A Vital Point To Consider If You're Trying To Get Published: Part 13


We’re attempting to establish what you are trying to say through your fiction.

The purpose of this is to enhance and expand your work so that it is more likely to get published and reach a wider base of readers, and also so that it will appeal to those readers in more profound ways. Ultimately, the purpose is to make your work so masterful that it provides you with satisfaction on both spiritual and commercial levels.

But we have discovered that it’s almost impossible to find out what you are trying to say because the culture has probably blinded you. The ‘metaphoric vision’ which would have empowered you to see literal and figurative expressions as a unified whole has been taken away or split up into ‘literal’ and ‘figurative’ as separate categories.

Can you get your meta-vision back?

We assume, in this, that there is something deeper in your story than simply a sequence of ‘Then this happened, then this happened…’ linear events. Working on that assumption, try answering these questions:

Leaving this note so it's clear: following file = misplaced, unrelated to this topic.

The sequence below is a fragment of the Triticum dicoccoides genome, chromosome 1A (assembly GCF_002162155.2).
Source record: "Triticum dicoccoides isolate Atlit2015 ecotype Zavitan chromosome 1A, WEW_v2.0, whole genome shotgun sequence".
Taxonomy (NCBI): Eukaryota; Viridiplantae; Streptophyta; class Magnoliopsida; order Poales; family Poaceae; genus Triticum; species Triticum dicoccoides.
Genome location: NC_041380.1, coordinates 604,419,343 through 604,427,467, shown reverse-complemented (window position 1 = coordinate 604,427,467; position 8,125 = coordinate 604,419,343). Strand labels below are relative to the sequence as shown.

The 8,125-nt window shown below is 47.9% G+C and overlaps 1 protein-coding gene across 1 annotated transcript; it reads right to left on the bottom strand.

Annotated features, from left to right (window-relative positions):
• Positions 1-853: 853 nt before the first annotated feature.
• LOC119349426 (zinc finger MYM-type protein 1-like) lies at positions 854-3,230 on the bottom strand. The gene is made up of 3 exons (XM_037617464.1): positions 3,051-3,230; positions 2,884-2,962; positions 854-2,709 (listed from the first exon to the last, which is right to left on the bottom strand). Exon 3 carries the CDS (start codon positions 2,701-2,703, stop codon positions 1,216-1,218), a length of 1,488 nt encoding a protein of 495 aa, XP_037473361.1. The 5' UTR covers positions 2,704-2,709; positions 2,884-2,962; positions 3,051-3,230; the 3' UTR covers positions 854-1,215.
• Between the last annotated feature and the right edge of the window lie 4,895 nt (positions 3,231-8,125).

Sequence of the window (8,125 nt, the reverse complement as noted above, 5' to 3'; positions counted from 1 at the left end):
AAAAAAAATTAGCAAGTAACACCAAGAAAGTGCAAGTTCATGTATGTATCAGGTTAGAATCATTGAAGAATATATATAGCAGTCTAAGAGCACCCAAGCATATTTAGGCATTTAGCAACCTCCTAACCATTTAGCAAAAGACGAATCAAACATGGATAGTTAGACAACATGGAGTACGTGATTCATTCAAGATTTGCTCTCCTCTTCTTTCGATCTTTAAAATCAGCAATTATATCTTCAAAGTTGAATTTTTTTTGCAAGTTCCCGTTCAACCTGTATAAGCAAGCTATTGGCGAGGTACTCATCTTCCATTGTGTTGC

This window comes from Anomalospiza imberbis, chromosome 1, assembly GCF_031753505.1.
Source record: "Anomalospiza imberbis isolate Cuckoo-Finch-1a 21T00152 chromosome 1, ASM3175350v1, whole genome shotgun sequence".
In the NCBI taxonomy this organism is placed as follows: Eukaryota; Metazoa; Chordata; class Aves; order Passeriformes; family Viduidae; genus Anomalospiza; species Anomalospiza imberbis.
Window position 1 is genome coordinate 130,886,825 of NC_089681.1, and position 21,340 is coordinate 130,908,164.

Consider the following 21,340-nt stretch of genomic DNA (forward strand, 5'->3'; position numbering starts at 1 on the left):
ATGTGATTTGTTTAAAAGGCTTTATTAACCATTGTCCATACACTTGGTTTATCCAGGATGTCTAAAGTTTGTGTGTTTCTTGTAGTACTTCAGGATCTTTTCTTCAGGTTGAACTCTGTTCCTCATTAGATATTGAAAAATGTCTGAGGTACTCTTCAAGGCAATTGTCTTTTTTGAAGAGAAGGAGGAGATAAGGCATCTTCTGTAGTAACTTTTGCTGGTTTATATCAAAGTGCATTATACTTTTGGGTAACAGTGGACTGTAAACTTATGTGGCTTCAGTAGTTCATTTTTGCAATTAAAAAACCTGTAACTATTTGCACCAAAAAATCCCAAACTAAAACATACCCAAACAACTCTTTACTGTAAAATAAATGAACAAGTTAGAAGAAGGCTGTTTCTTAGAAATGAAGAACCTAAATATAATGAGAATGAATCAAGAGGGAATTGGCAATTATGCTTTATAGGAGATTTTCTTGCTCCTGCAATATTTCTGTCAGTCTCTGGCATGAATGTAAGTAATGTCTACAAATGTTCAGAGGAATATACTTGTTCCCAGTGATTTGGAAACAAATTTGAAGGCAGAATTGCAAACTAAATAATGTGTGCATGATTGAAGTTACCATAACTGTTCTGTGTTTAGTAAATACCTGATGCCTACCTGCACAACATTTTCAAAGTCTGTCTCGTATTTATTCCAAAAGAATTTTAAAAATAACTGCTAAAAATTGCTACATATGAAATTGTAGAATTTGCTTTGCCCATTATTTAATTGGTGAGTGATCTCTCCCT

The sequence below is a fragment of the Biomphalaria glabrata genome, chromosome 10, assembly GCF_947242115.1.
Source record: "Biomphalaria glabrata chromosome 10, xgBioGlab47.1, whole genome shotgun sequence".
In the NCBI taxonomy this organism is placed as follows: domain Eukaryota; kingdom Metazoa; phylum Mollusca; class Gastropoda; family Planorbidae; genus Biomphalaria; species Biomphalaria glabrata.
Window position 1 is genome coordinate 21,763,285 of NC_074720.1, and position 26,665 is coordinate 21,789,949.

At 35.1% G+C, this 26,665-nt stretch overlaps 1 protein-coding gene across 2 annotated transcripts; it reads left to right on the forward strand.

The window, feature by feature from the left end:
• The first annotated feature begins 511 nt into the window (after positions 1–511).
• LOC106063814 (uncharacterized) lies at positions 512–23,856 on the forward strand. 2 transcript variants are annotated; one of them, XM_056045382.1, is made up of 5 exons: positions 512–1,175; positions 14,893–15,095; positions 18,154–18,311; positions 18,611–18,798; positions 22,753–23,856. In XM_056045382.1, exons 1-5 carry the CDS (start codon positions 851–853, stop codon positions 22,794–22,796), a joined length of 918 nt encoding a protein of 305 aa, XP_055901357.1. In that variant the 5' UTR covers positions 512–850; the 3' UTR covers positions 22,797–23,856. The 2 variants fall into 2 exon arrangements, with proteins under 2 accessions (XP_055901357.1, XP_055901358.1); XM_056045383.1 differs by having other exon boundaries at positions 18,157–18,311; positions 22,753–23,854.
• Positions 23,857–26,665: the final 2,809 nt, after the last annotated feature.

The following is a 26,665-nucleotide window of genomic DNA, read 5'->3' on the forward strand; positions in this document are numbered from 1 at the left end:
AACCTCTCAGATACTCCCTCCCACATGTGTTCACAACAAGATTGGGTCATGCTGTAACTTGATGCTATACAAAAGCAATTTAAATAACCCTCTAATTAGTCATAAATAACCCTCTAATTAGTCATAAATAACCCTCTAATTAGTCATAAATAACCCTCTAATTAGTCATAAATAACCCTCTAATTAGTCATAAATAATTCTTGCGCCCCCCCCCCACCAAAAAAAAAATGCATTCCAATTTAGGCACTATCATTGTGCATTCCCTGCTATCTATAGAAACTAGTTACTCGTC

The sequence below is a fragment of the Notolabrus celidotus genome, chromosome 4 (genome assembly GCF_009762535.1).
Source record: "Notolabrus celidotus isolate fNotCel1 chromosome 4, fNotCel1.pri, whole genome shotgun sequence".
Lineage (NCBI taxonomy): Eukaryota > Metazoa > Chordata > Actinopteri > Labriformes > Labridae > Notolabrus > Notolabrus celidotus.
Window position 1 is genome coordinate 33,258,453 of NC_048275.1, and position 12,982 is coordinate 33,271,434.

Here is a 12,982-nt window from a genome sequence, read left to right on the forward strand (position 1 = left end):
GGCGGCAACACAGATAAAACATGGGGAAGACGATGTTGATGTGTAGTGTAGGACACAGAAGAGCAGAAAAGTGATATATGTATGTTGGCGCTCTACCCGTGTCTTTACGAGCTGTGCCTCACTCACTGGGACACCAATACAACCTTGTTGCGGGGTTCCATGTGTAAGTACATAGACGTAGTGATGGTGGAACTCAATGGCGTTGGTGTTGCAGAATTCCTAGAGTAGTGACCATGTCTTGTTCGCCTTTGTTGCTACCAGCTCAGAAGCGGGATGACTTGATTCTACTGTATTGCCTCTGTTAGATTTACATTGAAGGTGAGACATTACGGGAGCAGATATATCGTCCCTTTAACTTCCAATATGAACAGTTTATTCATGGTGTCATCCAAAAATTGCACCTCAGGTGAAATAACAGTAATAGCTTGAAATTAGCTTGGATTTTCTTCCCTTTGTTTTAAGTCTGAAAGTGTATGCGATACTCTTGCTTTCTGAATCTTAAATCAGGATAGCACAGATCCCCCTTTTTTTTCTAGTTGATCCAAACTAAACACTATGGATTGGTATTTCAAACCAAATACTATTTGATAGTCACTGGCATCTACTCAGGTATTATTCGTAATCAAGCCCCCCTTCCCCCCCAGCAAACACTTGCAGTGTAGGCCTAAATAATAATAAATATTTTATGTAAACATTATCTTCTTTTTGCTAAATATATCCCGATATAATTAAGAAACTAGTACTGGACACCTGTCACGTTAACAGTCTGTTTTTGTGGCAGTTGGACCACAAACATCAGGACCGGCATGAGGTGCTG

1. Who is the central character at the beginning of the story?

2. What are they trying to do?

3. What is it about their character that prevents them from doing it?

4. What events in the story assist them in doing it?

5. What events hinder them, acting as obstacles?

6. Does your character succeed in his or her objective?

They sound like conventional questions, and asking them is partly why sometimes conventional approaches strike lucky and work. But really they are a trail of breadcrumbs leading back to the core of your ‘metaphorical thinking’, your unified vision of the story’s themes.

The way it really works is this:

i) You have a Theme (or themes). You might not know what it is, but it’s probably there. You also have something you want to say about the Theme.

ii) On some level in your creative imagination, that Theme takes on a personified form, becoming what the ordinary text books say is a ‘character’.

iii) This character — actually not a person at all, but even in the best literature merely a cipher or package of 'code' — has a function, which is to capture the reader's attention and move them through a series of actions towards the accomplishment of something. These form the thing that the textbooks call the ‘plot’, which is the outward appearance of the story.